Los Angeles, in the early 1980s and some of the local youth form their own bands, playing for their friends. Although influenced by Punk they began, however, to play a music that differed significantly from it and it was more reminiscent of the Psychedelic and Garage Rock of the 1960s
It began with Steve Wynn, who in 1980 returned to LA, after a short period of absence for studies. There, he felt out of place both he and the other musicians in the neighborhood (most of them lived in West Hollywood). They may indeed had found inspiration in Punk Rock, but had reached a point of rejecting it. First, they saw some segments of the Punk movement in the region to degenerate into a violent neo-fascist caricature and secondly they themselves did not feel quite "rebellious" to join a broader subculture that did not know against whom they were revolting... Their own concern was to play music that would sparkle through long and unstructured jam sessions, in which the psychedelic feeling of late 1960s California would be dominant. In this respect their artistic direction was actually out of fashion.
So, these groups preferred to play for themselves and their friends. They gathered on Sundays for beer and barbeque and then started the endless jamming. Each of these bands, of course, had their own favorite artists whose sound were trying to recreate by playing dozens of covers. The Dream Syndicate of Steve Wynn favored The Velvet Underground, Creedence Clearwater Revival, Quiksilver Messenger Service and Crazy Horse. The Long Ryders had more Folk and Country influences, preferring the Flying Burrito Brothers, Byrds and Buffalo Springfield. The Byrds and Springfield were also The Bangles favorites , but they also liked The Mamas & The Papas. The Three O'Clock were clearly influenced by the pure Pop of the Bee Gees and The Monkeys. The Rain Parade found inspiration in the psychedelia of Love, while Green on Red, perhaps the lesser integrated into this strange family had clearly more Garage Rock influences in their bag and liked The Doors. Other influences for these bands included Big Star and The Soft Boys of Robyn Hitchcock, who were 1970s bands.
These six bands would form the Paisley Underground scene, which was characterized by the persistence of its "members" to play a pure psychedelic Pop, based on guitar and melodic choruses, which were clearly distinct by the technological Synth Pop and of course the crude Punk, Post-Punk and Goth sounds that characterized the era. When they began to write their own songs, the evolution was rapid. Almost all of the bands became popular and although they belonged to what was then the independent music scene, some of them signed contracts with large record companies or became mainstream pop acts, such as Bangles who reached number 1 in the US Top Ten with "Walk Like an Egyptian".
During this period, the popularity of the scene influenced several New Wave or Neo-Psychedelic bands such as Echo & The Bunnymen, The Green Pajamas and Teardrop Explodes, while their affinity with Jangle Pop bands like R.E.M. and 10.000 Maniacs was obvious. But they also influenced artists belonging to completely different genres, such as Prince, who apart from giving to The Bangles "Manic Monday", he wrote "Paisley Park" (and then named his own recording company likewise), a song included in his psychedelic album Around the World in a Day, which was influenced by Paisley.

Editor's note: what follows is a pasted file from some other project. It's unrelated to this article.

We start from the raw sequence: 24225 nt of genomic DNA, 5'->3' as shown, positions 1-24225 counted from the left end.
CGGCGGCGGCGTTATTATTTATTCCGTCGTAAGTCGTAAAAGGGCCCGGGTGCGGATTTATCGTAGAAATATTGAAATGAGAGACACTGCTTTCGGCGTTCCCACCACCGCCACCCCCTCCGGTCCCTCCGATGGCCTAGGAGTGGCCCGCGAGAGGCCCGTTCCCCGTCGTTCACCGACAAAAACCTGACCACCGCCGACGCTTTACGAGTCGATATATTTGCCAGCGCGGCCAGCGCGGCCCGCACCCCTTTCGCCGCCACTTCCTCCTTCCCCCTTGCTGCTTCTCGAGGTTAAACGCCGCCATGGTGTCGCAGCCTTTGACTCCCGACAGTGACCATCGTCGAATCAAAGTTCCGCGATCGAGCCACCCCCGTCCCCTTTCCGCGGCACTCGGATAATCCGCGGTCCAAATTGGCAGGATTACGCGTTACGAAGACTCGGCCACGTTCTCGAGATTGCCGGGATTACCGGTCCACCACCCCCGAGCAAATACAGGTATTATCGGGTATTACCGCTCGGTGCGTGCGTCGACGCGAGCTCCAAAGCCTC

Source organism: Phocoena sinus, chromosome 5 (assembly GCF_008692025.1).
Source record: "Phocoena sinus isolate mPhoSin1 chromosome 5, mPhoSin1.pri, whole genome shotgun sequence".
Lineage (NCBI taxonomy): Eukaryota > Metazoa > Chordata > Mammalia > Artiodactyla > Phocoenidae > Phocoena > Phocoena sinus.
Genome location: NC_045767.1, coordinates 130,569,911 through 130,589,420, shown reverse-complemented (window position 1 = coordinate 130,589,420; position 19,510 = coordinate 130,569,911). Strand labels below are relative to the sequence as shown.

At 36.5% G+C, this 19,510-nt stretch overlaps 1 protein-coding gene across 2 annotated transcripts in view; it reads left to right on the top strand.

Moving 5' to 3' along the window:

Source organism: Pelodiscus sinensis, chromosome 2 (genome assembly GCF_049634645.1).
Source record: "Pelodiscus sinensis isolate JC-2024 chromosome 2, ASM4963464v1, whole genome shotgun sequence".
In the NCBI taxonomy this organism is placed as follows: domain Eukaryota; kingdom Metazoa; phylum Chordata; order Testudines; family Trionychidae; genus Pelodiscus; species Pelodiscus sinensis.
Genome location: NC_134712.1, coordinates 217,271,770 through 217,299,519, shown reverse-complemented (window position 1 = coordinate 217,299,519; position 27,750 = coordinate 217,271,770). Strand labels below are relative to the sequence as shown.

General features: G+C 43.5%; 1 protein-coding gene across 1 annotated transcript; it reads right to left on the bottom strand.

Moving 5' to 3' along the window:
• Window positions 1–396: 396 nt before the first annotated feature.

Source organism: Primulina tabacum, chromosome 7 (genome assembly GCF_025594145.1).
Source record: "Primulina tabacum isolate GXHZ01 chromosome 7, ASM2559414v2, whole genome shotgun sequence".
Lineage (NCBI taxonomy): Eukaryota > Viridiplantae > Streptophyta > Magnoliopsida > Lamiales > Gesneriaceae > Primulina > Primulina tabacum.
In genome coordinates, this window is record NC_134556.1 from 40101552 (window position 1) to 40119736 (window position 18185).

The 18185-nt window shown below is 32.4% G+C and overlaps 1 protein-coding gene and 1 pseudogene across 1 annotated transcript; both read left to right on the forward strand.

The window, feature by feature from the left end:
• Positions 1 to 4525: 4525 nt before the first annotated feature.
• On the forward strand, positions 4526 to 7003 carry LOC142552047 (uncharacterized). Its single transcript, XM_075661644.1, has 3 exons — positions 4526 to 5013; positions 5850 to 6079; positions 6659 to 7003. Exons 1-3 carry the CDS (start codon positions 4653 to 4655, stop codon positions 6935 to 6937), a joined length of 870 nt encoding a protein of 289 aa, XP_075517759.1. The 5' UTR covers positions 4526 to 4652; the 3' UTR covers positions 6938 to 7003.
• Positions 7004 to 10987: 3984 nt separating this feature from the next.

And at this point a paradox concerning the name of the scene should be explained. As we have seen in the tribute article on Northern Soul, the term Paisley Underground was also pretty accidentally attributed to the scene after a paisley dress that the bassist of a local Punk band in a "jam session" wore in the presence of The Three O'Clock singer Michael Quercio, who made a humorous comment about the "Paisley Undergound" sound he heard during the jam session. Later, in a radio broadcast he rather mockingly repeated the term, when asked by the broadcaster what was the style of the music the band was playing. The label stuck, mainly because radio producers and journalists for their own convenience used it, although it was never accepted by the bands! But the harm was already done...
The good thing on the other hand is the legacy of this small local scene. For Steve Wynn, who is very popular in Greece, we don’t have to say much. Perhaps for The Dream Syndicate the characterization that together with The Velvet Underground, The Stooges and R.E.M. are considered to be among the foundations of Alternative Rock is a great attribute. Green on Red bridged the gap between Folk Rock of the 1960s with Alternative Country that was sprung in the 1990s, while similar was the influence of The Long Ryders in the transformation of Country Rock to Americana. The Rain Parade inspired younger neo-Psychedelic Garage groups such as The Allah-Las. Finally, groups that sprang up after the end of this short-lived scene, such as Opal that later became Mazzy Star and linked so beautifully their origin with their music by rearranging Green on Red’s "Hair and Skin" are also important and made musical history on their own accord.
It is also good the fact that some groups still throw concerts or enter studios to record new stuff. The Bangles released Sweetheart of The Sun in 2011, The Rain Parade are reformed, The Three O'Clock played at the Coachella festival in 2013, and The Dream Syndicate presented the same year in London their entire debut album The Days Of Wine And Roses. Eventually Steve, if you do not tell us, we are never going to tell you when it's over ...
The Days of Wine and Roses, The Dream Syndicate, 1982, Ruby/Slash Records
All Over the Place, The Bangles, 1984, Columbia
Gravity Talks, Green on Red, 1983, Slash Records
Emergency Third Rail Power Trip, Rain Parade, 1983, Enigma/Zippo
Naive Sons, The Long Ryder, 1984, Ariola
Sixteen Tambourines, The Three O’Clock, 1983, Frontier
- All Music, The Guardian, Uncut, Wikipedia